It happened one day. It happened inspirationally. It happened because of a community of support and because of the grace of what 12-step recovery programs call Higher Power and some people call God, Buddha, Jesus, Allah,Universe, and many other names, all meaning Loving Mystery.

We pray for a rescuer and we got a lover.

Such Love has power in impotence. How odd. The woman connected with her own internal power fueled by her love for her daughter and drove unannounced to her daughter’s house where she encountered a cold hard woman she hardly could recognize, a woman facing a trial and a prison sentence, a much bigger limitation than her mother could ever manage.

Neither God nor mothers are very good jailers.

The woman made a simple statement to her daughter, one that told the daughter about her hurt. She told her “It hurts when........”

She didn’t tell her daughter “You hurt me when you......” The difference in language is subtle but the honest message is the same.

The mother told her daughter she had come to say good bye. I can’t imagine a more painful moment.

She also told the daughter she always had and always would love her.

Then she left. The door closed behind her and she drove away feeling free and weeping, the kind of tears you cry when you have labored long and finally a child pushes through to grab her own separate life. The umbilicus is severed usually by a doctor. This mother had to sever her own to give birth to herself.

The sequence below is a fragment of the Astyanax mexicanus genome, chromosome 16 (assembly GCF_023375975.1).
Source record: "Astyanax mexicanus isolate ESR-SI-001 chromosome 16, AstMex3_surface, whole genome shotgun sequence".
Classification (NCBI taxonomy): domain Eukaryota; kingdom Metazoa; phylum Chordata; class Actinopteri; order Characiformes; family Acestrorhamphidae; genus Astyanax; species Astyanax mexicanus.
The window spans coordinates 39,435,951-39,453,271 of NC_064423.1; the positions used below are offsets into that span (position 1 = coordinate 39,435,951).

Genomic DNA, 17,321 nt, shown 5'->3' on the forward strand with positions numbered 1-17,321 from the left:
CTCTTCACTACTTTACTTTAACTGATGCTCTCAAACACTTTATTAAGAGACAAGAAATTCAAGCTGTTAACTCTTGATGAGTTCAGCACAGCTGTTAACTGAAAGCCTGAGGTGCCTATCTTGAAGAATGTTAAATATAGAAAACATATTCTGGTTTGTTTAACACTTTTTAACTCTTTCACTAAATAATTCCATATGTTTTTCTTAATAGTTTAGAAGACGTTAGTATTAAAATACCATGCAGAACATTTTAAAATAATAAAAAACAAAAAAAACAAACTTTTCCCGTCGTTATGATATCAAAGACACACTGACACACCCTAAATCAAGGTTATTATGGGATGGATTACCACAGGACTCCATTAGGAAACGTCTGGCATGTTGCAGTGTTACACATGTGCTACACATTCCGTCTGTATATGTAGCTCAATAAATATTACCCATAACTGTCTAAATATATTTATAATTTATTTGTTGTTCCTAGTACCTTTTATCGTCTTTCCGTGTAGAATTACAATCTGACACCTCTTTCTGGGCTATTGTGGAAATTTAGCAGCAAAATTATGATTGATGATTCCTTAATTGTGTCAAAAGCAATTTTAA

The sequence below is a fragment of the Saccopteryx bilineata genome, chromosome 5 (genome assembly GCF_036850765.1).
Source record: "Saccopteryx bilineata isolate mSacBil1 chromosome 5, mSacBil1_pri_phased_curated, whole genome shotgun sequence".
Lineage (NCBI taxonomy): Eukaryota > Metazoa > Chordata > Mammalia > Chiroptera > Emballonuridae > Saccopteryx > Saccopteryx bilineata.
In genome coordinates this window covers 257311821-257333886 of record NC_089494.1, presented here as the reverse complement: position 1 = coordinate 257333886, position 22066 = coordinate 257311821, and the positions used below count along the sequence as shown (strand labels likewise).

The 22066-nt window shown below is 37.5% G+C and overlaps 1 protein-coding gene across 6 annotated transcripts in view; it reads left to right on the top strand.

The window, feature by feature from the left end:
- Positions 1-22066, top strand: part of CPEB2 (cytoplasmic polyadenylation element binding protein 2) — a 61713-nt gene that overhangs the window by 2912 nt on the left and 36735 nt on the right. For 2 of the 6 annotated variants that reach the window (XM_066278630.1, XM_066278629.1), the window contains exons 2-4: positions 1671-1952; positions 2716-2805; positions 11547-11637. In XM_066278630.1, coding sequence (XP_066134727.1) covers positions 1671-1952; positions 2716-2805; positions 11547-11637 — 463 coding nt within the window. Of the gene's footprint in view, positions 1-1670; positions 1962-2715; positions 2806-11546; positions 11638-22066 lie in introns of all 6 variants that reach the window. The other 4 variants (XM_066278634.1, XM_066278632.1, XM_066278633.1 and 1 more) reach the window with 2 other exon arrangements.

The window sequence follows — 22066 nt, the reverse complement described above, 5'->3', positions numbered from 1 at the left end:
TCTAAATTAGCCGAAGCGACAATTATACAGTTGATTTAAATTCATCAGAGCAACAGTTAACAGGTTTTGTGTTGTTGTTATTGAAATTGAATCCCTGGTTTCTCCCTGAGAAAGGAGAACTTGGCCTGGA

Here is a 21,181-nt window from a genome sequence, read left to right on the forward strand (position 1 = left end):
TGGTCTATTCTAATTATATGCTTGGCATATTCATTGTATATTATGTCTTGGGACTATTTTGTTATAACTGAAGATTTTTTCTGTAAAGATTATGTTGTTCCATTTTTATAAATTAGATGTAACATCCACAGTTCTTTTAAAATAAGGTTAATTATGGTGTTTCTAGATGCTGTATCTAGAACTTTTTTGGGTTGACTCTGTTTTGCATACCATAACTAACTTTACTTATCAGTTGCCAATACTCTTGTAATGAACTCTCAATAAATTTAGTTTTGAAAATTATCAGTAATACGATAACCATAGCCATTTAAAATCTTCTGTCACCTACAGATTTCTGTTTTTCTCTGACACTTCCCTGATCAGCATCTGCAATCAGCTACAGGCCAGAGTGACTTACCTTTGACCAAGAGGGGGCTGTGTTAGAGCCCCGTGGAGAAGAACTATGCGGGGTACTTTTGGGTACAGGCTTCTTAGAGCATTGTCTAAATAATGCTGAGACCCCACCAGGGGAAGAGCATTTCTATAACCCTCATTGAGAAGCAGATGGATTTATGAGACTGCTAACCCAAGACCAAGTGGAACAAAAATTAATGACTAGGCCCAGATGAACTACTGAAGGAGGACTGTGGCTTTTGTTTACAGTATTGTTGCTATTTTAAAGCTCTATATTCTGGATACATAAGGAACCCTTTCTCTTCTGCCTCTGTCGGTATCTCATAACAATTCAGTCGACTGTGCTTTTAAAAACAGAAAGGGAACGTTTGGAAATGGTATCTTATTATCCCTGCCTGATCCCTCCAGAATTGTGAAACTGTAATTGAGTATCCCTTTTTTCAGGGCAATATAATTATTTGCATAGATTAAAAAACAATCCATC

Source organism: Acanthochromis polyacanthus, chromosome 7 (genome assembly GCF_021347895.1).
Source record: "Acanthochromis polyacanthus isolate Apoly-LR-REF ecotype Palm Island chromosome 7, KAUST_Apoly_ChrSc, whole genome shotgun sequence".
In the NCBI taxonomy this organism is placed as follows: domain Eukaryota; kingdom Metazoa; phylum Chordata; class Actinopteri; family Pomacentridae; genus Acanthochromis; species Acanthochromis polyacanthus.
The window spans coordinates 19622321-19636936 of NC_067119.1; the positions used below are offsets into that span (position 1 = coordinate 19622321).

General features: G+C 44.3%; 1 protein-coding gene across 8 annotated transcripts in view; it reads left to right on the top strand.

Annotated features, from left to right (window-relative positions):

Love, human or divine, is never severed however. Its power takes a long long slow time but one day it will show up.

Maybe, as it did for St. Paul, in jail .

Wednesday, November 10, 2010

2010.11.10 The Waltz

Today is one of my granddaughters’ eleventh birthday. I remember being eleven, right on the cusp teetering between adolescence and girlhood. At eleven you balance the universe on your small shoulders and you do it with grace—until you fall over.

Happy Birthday Isabella, Izzy Bizzy, whom I sometimes call Isa la Bella. This story is for you.

When I was at Smith college they used to have father/daughter weekends. They don’t do it any more and it was probably a sentimental but not too thoughtful idea even back in the ‘50s because some girls didn’t have fathers or were estranged for different reasons from their fathers. Luckily uncles sometimes filled in.

I was lucky to have a father who wanted to escort me on this weekend. One of the events, another goofy ‘50s thing, was a waltz contest. In a moment of foolhardiness Dad and I decided to enter the contest.

We started out in a clumsy way, each of us stepping on the other’s toes as we jerked around the floor. Finally, Dad said, “Look, I know how to do this better than you. So hang on and let me lead.” He was right about my dancing prowess.

My mother, a good dancer, had always told me I couldn’t dance so I stopped trying.

But my father thought WE could do it together. He grabbed me so tightly I could hardly breathe and began to move about the floor. Of course I resisted but he held on until I gave up trying to control the movements, mostly because I couldn’t anyway.

At first it was awkward but suddenly we got the rhythm, the waltz beat 1 2 3, 1 2 3. And off we went—actually with grace. We were waltzing. We were gliding as one.

And guess what? We won the darn contest!! Who knew? We were brilliant.